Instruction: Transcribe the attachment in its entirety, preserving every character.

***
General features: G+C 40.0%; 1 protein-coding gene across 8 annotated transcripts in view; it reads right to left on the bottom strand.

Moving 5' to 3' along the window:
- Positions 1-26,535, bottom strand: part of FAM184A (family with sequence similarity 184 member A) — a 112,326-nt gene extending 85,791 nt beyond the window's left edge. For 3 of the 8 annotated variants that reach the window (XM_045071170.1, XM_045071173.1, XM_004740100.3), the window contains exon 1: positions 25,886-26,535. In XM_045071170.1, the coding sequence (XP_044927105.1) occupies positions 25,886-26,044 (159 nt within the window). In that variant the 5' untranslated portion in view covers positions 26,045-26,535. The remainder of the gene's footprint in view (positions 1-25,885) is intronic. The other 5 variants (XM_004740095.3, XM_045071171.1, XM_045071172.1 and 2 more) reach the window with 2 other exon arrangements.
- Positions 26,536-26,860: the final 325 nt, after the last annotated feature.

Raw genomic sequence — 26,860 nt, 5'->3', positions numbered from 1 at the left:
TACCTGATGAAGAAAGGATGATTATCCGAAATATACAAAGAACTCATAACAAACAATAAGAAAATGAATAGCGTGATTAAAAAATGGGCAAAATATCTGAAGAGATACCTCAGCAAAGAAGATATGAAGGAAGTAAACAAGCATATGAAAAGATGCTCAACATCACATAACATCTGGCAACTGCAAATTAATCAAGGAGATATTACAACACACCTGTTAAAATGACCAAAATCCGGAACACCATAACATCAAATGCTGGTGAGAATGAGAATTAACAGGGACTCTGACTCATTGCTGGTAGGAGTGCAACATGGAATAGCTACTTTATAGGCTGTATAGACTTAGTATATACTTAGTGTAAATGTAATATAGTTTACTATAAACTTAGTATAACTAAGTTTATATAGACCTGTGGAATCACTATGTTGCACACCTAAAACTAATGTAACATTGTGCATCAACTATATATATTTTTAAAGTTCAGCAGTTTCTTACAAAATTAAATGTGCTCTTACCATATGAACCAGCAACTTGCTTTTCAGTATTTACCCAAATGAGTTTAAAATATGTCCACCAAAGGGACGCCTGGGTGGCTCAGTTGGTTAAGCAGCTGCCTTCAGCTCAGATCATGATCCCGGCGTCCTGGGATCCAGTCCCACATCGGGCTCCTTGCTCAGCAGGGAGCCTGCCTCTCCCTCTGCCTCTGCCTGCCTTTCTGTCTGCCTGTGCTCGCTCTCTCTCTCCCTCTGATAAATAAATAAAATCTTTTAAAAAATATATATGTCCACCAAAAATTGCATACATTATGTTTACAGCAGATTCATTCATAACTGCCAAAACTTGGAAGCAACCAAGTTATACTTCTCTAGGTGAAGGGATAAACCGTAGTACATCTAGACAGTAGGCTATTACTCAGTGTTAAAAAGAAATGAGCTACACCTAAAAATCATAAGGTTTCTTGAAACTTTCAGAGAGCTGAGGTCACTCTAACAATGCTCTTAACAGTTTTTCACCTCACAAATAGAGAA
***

General features: G+C 40.0%; 1 protein-coding gene across 8 annotated transcripts in view; it reads right to left on the bottom strand.

Moving 5' to 3' along the window:
- Positions 1-26,535, bottom strand: part of FAM184A (family with sequence similarity 184 member A) — a 112,326-nt gene extending 85,791 nt beyond the window's left edge. For 3 of the 8 annotated variants that reach the window (XM_045071170.1, XM_045071173.1, XM_004740100.3), the window contains exon 1: positions 25,886-26,535. In XM_045071170.1, the coding sequence (XP_044927105.1) occupies positions 25,886-26,044 (159 nt within the window). In that variant the 5' untranslated portion in view covers positions 26,045-26,535. The remainder of the gene's footprint in view (positions 1-25,885) is intronic. The other 5 variants (XM_004740095.3, XM_045071171.1, XM_045071172.1 and 2 more) reach the window with 2 other exon arrangements.
- Positions 26,536-26,860: the final 325 nt, after the last annotated feature.

Raw genomic sequence — 26,860 nt, 5'->3', positions numbered from 1 at the left:
TACCTGATGAAGAAAGGATGATTATCCGAAATATACAAAGAACTCATAACAAACAATAAGAAAATGAATAGCGTGATTAAAAAATGGGCAAAATATCTGAAGAGATACCTCAGCAAAGAAGATATGAAGGAAGTAAACAAGCATATGAAAAGATGCTCAACATCACATAACATCTGGCAACTGCAAATTAATCAAGGAGATATTACAACACACCTGTTAAAATGACCAAAATCCGGAACACCATAACATCAAATGCTGGTGAGAATGAGAATTAACAGGGACTCTGACTCATTGCTGGTAGGAGTGCAACATGGAATAGCTACTTTATAGGCTGTATAGACTTAGTATATACTTAGTGTAAATGTAATATAGTTTACTATAAACTTAGTATAACTAAGTTTATATAGACCTGTGGAATCACTATGTTGCACACCTAAAACTAATGTAACATTGTGCATCAACTATATATATTTTTAAAGTTCAGCAGTTTCTTACAAAATTAAATGTGCTCTTACCATATGAACCAGCAACTTGCTTTTCAGTATTTACCCAAATGAGTTTAAAATATGTCCACCAAAGGGACGCCTGGGTGGCTCAGTTGGTTAAGCAGCTGCCTTCAGCTCAGATCATGATCCCGGCGTCCTGGGATCCAGTCCCACATCGGGCTCCTTGCTCAGCAGGGAGCCTGCCTCTCCCTCTGCCTCTGCCTGCCTTTCTGTCTGCCTGTGCTCGCTCTCTCTCTCCCTCTGATAAATAAATAAAATCTTTTAAAAAATATATATGTCCACCAAAAATTGCATACATTATGTTTACAGCAGATTCATTCATAACTGCCAAAACTTGGAAGCAACCAAGTTATACTTCTCTAGGTGAAGGGATAAACCGTAGTACATCTAGACAGTAGGCTATTACTCAGTGTTAAAAAGAAATGAGCTACACCTAAAAATCATAAGGTTTCTTGAAACTTTCAGAGAGCTGAGGTCACTCTAACAATGCTCTTAACAGTTTTTCACCTCACAAATAGAGAA